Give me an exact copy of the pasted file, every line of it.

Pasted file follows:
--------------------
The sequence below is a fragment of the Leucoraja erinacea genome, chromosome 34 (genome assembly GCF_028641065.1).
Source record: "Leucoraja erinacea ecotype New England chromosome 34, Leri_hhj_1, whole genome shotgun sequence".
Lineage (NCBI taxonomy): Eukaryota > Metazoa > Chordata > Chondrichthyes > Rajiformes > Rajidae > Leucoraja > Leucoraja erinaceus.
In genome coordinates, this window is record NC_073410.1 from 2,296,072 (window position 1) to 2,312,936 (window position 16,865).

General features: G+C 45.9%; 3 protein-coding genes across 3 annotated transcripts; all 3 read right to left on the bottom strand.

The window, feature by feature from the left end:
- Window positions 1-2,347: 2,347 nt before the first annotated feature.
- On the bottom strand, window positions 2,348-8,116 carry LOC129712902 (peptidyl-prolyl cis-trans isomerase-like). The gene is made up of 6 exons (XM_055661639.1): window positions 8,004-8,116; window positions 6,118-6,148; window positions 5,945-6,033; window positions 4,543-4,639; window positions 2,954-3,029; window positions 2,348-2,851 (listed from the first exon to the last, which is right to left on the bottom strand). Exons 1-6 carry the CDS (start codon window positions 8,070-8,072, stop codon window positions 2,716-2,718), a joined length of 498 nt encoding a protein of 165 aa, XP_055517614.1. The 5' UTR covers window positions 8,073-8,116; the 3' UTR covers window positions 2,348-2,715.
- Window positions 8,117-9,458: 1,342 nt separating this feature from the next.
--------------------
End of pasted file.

The sequence below is a fragment of the Leucoraja erinacea genome, chromosome 34 (genome assembly GCF_028641065.1).
Source record: "Leucoraja erinacea ecotype New England chromosome 34, Leri_hhj_1, whole genome shotgun sequence".
Lineage (NCBI taxonomy): Eukaryota > Metazoa > Chordata > Chondrichthyes > Rajiformes > Rajidae > Leucoraja > Leucoraja erinaceus.
In genome coordinates, this window is record NC_073410.1 from 2,296,072 (window position 1) to 2,312,936 (window position 16,865).

General features: G+C 45.9%; 3 protein-coding genes across 3 annotated transcripts; all 3 read right to left on the bottom strand.

The window, feature by feature from the left end:
- Window positions 1-2,347: 2,347 nt before the first annotated feature.
- On the bottom strand, window positions 2,348-8,116 carry LOC129712902 (peptidyl-prolyl cis-trans isomerase-like). The gene is made up of 6 exons (XM_055661639.1): window positions 8,004-8,116; window positions 6,118-6,148; window positions 5,945-6,033; window positions 4,543-4,639; window positions 2,954-3,029; window positions 2,348-2,851 (listed from the first exon to the last, which is right to left on the bottom strand). Exons 1-6 carry the CDS (start codon window positions 8,070-8,072, stop codon window positions 2,716-2,718), a joined length of 498 nt encoding a protein of 165 aa, XP_055517614.1. The 5' UTR covers window positions 8,073-8,116; the 3' UTR covers window positions 2,348-2,715.
- Window positions 8,117-9,458: 1,342 nt separating this feature from the next.